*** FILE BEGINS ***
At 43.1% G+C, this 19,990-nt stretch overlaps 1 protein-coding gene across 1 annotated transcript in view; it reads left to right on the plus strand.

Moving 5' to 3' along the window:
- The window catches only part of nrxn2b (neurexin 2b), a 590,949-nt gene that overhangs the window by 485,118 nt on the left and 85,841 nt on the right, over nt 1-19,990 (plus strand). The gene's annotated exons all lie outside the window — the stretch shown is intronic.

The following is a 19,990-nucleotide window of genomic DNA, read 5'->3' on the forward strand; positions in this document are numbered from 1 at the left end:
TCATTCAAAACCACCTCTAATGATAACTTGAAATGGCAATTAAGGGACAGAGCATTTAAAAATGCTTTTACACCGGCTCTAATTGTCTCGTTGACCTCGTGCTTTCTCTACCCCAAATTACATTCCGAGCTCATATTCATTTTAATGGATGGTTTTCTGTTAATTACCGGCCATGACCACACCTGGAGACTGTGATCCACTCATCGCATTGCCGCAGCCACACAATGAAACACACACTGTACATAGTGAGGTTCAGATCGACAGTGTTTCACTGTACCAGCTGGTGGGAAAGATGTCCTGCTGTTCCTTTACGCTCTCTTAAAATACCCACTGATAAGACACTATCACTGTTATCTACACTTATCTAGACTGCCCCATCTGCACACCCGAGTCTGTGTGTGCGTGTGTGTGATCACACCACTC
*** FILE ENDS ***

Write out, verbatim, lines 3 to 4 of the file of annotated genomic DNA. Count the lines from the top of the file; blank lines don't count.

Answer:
- The window catches only part of nrxn2b (neurexin 2b), a 590,949-nt gene that overhangs the window by 485,118 nt on the left and 85,841 nt on the right, over nt 1-19,990 (plus strand). The gene's annotated exons all lie outside the window — the stretch shown is intronic.

The following is a 19,990-nucleotide window of genomic DNA, read 5'->3' on the forward strand; positions in this document are numbered from 1 at the left end: